Funeral Party by Andrew Ramirez | Script Revolution

Funeral Party

When Craig’s childhood friend from Orange County dies, his wealthy father reaches out to Craig to film the funeral’s processions. Craig signs a contract, not knowing the reception is going to be a party.



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FUNERAL PARTY is a current era dark comedy script about a repugnant funeral and its processions. Craig Quill (28) is the owner of a media company that does filming for life events such as weddings, graduations, and birthdays. Craig’s film company is having mediocre success. He isn’t getting enough clients and the events the company films are marred by unfortunate events. After a wedding where the cake falls on the bride, Richard Parker (32), the co-owner of Craig’s media company, assures Craig that the clients will come eventually.

A few days later in Orange County, Walter Cunningham (28), a rich and entitled man who used to be Craig’s friend in middle school, dies in a speedboat accident while going out for a reckless ride at sea. Barry Cunningham (60s), a man who became rich because of his endowment, calls Craig and wants to meet with him. During the meeting, Craig is offered a superabundant contract of $500,000 to film both Walter’s funeral and the processions after. Craig feels wrong about taking a huge payment but his company needs it. He assumes Barry has nothing nonsensical planned and immediately signs the contract.

Craig finds out moments into the Church service that the funeral is quite unorthodox. The family’s eulogies are eccentric, Walter’s ex girlfriend is overly dramatic, and there’s an inappropriate dance tribute. Walter’s mother invites everyone to the house for a funeral party. Craig and his friends arrive at Walter’s house and see that the backyard is set up for an actual party. There is a stage for music performers, a full bar, jumpers for kids, and a miniature Mesoamerican pyramid. When Craig finds out that Walter is going to be publicly cremated, he considers stopping the filming of the event. Richard convinces Craig to continue the filming as long as nothing else obscene occurs. Throughout the rest of the party, secrets about Walter’s past are revealed, his exes get into a fight, his step sister tries to seduce Craig, and his parents get extremely drunk and pass out.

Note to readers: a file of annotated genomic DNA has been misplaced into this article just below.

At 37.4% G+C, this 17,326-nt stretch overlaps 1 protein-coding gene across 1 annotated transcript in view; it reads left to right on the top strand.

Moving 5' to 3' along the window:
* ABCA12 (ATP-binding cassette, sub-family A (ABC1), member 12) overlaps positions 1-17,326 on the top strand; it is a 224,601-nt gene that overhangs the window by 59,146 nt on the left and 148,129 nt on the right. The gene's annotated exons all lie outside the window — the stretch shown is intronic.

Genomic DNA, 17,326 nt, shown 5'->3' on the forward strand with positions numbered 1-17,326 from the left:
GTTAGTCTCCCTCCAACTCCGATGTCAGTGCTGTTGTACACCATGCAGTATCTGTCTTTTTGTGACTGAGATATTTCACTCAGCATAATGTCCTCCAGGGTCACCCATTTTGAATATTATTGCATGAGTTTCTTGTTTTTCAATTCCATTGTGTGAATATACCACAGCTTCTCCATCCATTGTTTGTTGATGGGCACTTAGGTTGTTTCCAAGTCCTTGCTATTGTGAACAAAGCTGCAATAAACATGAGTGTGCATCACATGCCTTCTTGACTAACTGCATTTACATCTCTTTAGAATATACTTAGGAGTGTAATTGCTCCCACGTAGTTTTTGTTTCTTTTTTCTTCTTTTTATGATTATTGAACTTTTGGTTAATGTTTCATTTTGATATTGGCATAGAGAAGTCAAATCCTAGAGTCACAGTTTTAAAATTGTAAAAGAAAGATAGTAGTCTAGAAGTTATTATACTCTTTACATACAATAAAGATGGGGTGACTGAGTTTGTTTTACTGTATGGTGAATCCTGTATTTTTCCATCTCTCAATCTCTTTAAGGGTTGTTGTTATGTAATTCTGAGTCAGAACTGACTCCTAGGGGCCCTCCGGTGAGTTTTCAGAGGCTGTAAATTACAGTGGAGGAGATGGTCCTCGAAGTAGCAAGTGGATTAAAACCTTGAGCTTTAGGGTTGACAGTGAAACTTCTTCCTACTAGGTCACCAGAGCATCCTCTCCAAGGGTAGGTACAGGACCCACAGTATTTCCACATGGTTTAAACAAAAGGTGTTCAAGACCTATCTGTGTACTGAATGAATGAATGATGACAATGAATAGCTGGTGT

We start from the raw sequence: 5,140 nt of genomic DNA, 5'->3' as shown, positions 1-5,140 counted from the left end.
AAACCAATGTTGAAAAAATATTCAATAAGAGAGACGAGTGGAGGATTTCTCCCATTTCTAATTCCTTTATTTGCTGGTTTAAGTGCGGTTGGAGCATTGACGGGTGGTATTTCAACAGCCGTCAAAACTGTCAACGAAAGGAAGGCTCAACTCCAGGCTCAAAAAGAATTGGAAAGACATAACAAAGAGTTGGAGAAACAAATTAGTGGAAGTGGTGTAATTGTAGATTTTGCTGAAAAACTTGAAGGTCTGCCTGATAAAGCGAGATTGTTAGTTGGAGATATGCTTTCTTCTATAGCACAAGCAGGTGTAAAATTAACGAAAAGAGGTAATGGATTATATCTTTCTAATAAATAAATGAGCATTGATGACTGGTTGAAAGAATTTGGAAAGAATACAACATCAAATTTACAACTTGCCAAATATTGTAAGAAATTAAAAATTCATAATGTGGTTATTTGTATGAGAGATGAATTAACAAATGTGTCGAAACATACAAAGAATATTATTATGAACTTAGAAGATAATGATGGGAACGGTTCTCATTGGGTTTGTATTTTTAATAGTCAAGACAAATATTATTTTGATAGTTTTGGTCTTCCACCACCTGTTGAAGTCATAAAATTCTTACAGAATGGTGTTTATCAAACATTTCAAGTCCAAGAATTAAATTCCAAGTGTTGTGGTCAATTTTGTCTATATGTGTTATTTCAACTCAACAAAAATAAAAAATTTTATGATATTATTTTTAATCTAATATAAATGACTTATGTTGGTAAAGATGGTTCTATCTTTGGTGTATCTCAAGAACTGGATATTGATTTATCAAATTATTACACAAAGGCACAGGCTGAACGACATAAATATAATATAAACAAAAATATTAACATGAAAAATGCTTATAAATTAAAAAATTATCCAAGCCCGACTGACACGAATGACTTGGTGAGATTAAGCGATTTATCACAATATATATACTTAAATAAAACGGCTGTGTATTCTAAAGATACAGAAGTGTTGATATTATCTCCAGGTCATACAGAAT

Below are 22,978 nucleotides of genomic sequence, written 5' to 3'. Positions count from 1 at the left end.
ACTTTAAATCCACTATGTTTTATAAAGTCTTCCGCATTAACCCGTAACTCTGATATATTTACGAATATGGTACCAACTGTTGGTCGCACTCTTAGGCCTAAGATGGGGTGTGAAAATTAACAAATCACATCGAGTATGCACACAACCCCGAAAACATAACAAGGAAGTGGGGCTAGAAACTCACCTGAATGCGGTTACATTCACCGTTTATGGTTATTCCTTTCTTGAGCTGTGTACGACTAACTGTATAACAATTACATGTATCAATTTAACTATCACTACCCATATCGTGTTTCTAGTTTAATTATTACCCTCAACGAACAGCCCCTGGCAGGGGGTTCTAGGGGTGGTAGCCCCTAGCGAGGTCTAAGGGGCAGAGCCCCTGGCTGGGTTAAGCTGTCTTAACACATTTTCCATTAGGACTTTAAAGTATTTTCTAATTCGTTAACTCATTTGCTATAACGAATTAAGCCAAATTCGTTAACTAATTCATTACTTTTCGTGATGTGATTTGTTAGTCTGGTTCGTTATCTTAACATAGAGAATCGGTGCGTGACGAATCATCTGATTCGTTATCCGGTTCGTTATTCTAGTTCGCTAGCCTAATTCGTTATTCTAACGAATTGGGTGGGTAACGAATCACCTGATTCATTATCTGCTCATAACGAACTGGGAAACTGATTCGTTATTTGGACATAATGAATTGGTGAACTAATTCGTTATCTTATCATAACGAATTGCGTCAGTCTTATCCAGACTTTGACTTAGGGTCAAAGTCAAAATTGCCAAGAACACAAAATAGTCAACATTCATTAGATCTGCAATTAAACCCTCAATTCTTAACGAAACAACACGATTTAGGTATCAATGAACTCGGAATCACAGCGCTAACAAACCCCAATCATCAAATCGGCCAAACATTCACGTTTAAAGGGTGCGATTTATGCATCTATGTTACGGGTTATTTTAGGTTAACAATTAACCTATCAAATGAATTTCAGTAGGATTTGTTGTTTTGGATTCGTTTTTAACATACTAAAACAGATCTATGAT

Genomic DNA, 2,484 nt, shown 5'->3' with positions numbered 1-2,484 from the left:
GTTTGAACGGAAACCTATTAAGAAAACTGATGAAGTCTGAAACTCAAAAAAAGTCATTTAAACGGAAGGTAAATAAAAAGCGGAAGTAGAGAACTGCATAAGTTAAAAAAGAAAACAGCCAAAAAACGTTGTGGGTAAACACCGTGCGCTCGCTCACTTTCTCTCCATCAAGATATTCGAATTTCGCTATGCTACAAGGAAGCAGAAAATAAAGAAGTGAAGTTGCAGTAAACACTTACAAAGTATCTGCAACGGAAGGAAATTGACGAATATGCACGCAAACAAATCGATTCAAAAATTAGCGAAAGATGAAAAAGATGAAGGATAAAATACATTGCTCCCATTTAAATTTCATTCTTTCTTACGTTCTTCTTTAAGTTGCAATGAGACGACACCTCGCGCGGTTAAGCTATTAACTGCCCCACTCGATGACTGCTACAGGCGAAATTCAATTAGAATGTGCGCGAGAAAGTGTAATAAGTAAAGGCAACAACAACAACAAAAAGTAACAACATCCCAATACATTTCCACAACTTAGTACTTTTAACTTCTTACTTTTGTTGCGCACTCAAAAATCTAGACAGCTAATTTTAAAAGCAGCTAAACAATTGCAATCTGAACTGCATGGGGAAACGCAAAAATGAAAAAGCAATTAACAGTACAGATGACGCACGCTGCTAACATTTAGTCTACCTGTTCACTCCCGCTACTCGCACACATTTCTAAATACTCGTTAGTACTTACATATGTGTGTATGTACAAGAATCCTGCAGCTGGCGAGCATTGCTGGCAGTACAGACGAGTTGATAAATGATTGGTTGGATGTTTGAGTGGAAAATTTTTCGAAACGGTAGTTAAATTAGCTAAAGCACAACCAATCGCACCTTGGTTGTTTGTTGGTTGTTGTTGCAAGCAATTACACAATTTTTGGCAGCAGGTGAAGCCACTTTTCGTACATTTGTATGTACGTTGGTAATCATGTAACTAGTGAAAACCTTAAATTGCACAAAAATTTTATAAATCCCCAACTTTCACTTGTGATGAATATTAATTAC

At the end of the party, Craig finds out that Walter’s ashes are going to be raffled off. Craig has finally had enough and takes it upon himself to put a stop to the party and the filming. Walter’s crazed ex girlfriend sneaks behind Craig and tries to take Walter’s ashes for herself. When Craig tries to stop her, the ashes are hurled in the air and fall on a woman Craig was trying to talk to the whole day. Craig gets knocked out by the woman and wakes up in Walter’s house the next morning. Craig finds a sober Barry in the living room sitting by an urn with some of Walter’s ashes. Barry explains to Craig that he lost his mind after losing Walter and that’s why he planned all the ridiculous things he did. Craig offers to give the money from the contract back. Barry declines, telling Craig he wants to hear all the things people said about Walter to remember him better. Craig films an interview of himself talking about Walter, concluding that even though Walter and people from Orange County live in a bubble, they are still good at heart. The footage of the funeral party eventually goes viral and Craig’s media company gets a countless amount of requests to film events.

Submitted: November 27, 2019
Last Updated: March 8, 2020

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Andrew Ramirez's picture

The Writer: Andrew Ramirez

I’m a writer out of Los Angeles, California (where I was born and raised). I graduated from UCLA in 2010. More recently, I graduated from California State University, Fullerton with an MFA in Screenwriting in 2017. Comedy is the main genre I choose when writing a screenplay. My long term goal is to create original content for the film industry that I grew up with and revered. I want to entertain the mainstream audience because I’m part of it. After all, they are what keep the industry alive. In the long run, the more the industry ignores the general audience, the more they will go elsewhere for their entertainment. Post covid, I believe it would be wise for the industry to pivot to towards... Go to bio

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